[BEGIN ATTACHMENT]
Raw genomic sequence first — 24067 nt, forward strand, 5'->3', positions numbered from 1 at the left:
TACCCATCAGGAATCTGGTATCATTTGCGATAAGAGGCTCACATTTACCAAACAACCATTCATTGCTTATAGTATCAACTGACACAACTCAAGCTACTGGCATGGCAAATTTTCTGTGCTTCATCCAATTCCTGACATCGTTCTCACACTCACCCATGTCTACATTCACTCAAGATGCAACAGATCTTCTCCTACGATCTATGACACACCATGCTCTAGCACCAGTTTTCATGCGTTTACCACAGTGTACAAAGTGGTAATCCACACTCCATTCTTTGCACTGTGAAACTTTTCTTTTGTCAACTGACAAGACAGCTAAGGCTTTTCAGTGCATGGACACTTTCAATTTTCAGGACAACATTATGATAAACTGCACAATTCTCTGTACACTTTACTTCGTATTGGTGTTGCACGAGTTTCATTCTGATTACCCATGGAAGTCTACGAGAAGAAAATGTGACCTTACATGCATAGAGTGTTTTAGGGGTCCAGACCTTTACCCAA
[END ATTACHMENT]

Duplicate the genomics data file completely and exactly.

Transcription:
Raw genomic sequence first — 24067 nt, forward strand, 5'->3', positions numbered from 1 at the left:
TACCCATCAGGAATCTGGTATCATTTGCGATAAGAGGCTCACATTTACCAAACAACCATTCATTGCTTATAGTATCAACTGACACAACTCAAGCTACTGGCATGGCAAATTTTCTGTGCTTCATCCAATTCCTGACATCGTTCTCACACTCACCCATGTCTACATTCACTCAAGATGCAACAGATCTTCTCCTACGATCTATGACACACCATGCTCTAGCACCAGTTTTCATGCGTTTACCACAGTGTACAAAGTGGTAATCCACACTCCATTCTTTGCACTGTGAAACTTTTCTTTTGTCAACTGACAAGACAGCTAAGGCTTTTCAGTGCATGGACACTTTCAATTTTCAGGACAACATTATGATAAACTGCACAATTCTCTGTACACTTTACTTCGTATTGGTGTTGCACGAGTTTCATTCTGATTACCCATGGAAGTCTACGAGAAGAAAATGTGACCTTACATGCATAGAGTGTTTTAGGGGTCCAGACCTTTACCCAA